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To the editor:
Richard Dawkins, a well-known atheist, is purported to have commented that one should not argue with a Christian.
That may be so. However, in Jess Thompson’s guest column titled “Atheist spreading message of nothing,” in the Aug. 31 edition of The Anderson News, I find a few minor details that may be misleading.
I do agree that there are atheists all around us. However, that fact illustrates the all-encompassing, well thought out agenda of our forefathers. The actuality of the freedom to believe or not believe is a staple of the freedoms that make our nation a great one.
But that particular freedom is one of many and may well have had monetary as well as faith-based reasons behind it.
To state that “ … American freedom is based on religious tolerance … ” is erroneous when one studies the history of Judeo-Christian goodness. Perhaps the words crusade or witch burning might conjure up images of the Judeo-Christian tolerance. And to state that, “ … It was never meant to allow the values of other cultures to replace the Judeo-Christian values on which this country was established … ” is simply repeating the same rhetoric that fundamentalists and born-again Christians have been disgorging since this nation was born.
People who spread this misconception are called Christian Revisionist.
The Founding Fathers were men of the Enlightenment era. They were not atheists but were considered to be deists. Deism was a popular philosophy in the 18th century that held the belief in a creator of the universe that was not a personal god and not involved with human actions on a daily basis. Thomas Jefferson, Thomas Paine, Benjamin Franklin and many other leaders of the day held these beliefs.
Though there is some dispute among scholars about wording, the 1797 Treaty of Tripoli, negotiated by George Washington and signed by John Adams declared, “The government of the United States is not, in any sense, founded on the Christian religion.” And the words, “In God We Trust” did not appear on US currency until 1956. The “under God” phrase was not added to the Pledge of Allegiance until 1954.
If one reads the Declaration of Independence and the Constitution of the United States one discovers that neither one mentions the Ten Commandments, Hell, Heaven, Judeo-Christian doctrine, Jesus Christ, Christianity or the Bible. Yes, it does state that “ … they are endowed by their creator with certain unalienable rights … ” which did not speak of a personal god, but of a deist creator.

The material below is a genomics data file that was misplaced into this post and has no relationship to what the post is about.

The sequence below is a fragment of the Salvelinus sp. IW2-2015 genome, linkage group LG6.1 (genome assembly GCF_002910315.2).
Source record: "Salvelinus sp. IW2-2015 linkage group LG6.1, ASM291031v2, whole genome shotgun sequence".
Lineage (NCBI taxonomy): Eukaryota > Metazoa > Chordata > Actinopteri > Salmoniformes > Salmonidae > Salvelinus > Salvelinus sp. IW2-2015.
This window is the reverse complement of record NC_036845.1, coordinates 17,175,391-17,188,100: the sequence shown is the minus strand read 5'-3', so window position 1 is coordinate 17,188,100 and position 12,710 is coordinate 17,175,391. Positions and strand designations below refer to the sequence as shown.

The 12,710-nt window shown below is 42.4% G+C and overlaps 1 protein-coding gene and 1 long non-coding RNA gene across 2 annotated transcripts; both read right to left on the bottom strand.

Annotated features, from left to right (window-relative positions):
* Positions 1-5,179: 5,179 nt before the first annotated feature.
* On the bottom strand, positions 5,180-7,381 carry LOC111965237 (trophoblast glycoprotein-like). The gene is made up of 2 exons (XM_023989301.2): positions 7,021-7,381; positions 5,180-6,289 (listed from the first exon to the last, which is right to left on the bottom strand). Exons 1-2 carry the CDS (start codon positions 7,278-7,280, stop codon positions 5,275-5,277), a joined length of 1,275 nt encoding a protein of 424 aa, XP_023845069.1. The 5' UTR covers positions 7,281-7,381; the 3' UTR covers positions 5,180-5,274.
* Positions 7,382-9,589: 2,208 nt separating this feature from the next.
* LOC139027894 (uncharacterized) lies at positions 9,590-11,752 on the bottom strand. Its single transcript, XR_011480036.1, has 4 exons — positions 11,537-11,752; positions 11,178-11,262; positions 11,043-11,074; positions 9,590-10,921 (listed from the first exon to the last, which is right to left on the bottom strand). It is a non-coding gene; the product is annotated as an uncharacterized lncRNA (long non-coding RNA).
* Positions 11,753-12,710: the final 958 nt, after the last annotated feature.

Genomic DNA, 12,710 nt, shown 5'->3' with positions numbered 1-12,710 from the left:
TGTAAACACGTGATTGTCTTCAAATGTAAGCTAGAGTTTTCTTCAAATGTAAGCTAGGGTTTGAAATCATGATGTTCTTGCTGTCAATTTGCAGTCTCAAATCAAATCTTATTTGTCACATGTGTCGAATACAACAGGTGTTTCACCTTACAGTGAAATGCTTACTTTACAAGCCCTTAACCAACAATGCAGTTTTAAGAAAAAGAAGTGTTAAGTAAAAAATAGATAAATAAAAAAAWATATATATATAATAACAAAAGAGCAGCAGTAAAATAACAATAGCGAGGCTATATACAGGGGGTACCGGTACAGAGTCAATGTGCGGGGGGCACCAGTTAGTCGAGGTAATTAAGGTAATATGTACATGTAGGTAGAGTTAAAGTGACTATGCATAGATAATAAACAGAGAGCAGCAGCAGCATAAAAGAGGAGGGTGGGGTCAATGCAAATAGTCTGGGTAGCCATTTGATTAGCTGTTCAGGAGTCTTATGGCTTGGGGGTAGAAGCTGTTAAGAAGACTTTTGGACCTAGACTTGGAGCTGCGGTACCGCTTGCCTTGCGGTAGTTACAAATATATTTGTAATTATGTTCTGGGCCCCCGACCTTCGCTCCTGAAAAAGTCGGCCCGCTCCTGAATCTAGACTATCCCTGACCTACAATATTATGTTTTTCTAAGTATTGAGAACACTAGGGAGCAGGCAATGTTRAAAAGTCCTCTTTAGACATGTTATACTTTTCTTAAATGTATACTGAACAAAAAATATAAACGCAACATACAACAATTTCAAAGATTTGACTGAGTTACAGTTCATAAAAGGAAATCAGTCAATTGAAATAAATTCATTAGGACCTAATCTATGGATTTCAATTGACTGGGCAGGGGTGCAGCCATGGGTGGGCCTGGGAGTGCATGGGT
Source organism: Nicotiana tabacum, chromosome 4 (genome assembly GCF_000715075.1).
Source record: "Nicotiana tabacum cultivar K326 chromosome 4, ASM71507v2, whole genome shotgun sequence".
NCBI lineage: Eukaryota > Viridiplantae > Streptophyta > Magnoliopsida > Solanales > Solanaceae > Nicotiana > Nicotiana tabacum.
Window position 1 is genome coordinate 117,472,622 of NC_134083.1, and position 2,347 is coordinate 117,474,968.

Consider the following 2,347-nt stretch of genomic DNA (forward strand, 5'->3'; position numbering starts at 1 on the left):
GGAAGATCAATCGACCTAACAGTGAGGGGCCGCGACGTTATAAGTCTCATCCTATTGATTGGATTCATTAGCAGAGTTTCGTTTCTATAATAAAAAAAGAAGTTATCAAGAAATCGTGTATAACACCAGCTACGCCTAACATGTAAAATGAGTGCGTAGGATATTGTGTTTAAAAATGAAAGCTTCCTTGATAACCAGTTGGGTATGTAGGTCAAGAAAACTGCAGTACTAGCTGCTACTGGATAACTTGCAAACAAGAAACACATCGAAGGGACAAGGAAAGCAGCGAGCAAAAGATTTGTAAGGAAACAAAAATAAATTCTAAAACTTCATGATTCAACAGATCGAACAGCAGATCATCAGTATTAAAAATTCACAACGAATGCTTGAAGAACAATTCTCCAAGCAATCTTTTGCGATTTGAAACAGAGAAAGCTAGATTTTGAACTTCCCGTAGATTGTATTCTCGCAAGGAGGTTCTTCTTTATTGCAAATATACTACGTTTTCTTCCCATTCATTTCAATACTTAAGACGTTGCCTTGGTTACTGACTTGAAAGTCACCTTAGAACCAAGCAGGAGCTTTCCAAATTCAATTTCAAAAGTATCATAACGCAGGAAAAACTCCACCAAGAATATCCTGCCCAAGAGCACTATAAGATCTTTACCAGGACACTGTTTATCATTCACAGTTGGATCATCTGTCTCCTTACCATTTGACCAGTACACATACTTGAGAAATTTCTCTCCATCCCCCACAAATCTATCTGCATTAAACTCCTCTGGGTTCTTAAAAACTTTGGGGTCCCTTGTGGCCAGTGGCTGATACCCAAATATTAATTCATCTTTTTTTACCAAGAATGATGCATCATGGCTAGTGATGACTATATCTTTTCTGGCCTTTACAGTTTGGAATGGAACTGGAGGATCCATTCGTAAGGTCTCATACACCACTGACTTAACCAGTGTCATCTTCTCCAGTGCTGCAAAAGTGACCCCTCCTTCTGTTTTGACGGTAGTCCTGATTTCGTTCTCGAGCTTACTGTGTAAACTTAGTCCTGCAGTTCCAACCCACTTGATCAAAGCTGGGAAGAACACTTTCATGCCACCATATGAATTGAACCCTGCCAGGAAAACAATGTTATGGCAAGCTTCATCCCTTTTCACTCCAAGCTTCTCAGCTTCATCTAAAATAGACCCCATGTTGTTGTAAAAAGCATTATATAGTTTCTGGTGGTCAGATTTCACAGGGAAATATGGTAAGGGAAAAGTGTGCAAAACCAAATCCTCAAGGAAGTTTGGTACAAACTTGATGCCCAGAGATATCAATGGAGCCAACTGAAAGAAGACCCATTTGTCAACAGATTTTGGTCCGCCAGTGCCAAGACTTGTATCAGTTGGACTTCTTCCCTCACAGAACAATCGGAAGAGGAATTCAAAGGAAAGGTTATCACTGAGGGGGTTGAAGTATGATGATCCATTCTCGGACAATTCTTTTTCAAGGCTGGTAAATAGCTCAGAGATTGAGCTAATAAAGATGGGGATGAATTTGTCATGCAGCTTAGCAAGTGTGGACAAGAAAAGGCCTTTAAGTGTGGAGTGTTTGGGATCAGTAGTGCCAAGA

They specified that no religious test would ever be required to hold office or a public trust in our nation. And due to the right to exercise religious freedom, Christians can no longer persecute and kill those who do not agree with them as they did in the past.
Yes, George Washington did end his oath of office with “So Help Me God.” Many others spoke of God when in public. But if one researches deeper, one discovers in many of the forefather’s personal writings that they did not believe in a personal god. Perhaps they, like many of our contemporary politicians, spoke out the sides of their mouths when it came to religion. No contemporary politician would dare run for office as an atheist and believe he or she could win.
Thomas Jefferson once wrote in a letter to a Dr. Woods, “I have recently been examining all the known superstitions of the world, and do not find in our particular superstition one redeeming feature.” Thomas Paine wrote, “The Christian system of religion is an outrage on common sense.” Benjamin Franklin wrote, “I have found Christian dogma unintelligible. Early on in life I absented myself from Christian assemblies.”
Thomas Jefferson wrote to John Adams in 1823 stating, “The day will come when the mystical generation of Jesus, by the Supreme Being as his father, in the womb of a virgin, will be classed with the fable of the generation of Minerva in the brain of Jupiter.”
Do you really believe that these men based our country’s government on Judeo-Christian principles? Then you should research more. It is truly astounding what our forefathers really thought about Christianity.
Ministers of the day tried to prevent the presidency of Thomas Jefferson by calling him an atheist. Yet, today they claim Jefferson as one of their own. Perhaps that is why he wrote to Baron Von Humbolt in 1813, stating, “History, I believe, furnishes no example of a priest-ridden people maintaining a free civil government. This marks the lowest grade of ignorance, of which their political as well as religious leaders will always avail themselves for their own purpose.”
I am in no way trying to discredit your religious beliefs. But, as a graduate and life-long student in political science and government history, I find that many who study history as well as their Bible, learn just enough to get it wrong.
They say if you don’t study history, you are doomed to repeat it. I suppose that is why we continue to hear the same fallacies over and over. The truth may well be that the Founding Fathers were trying to protect government “from” religion, not base government “on” religion.
That’s what makes this nation great: we, each, may believe what ever we want without fear of persecution. In other words, our Constitution, thought up and written by mortal man, is designed to do what your God failed to do.
E. Yossarian Riley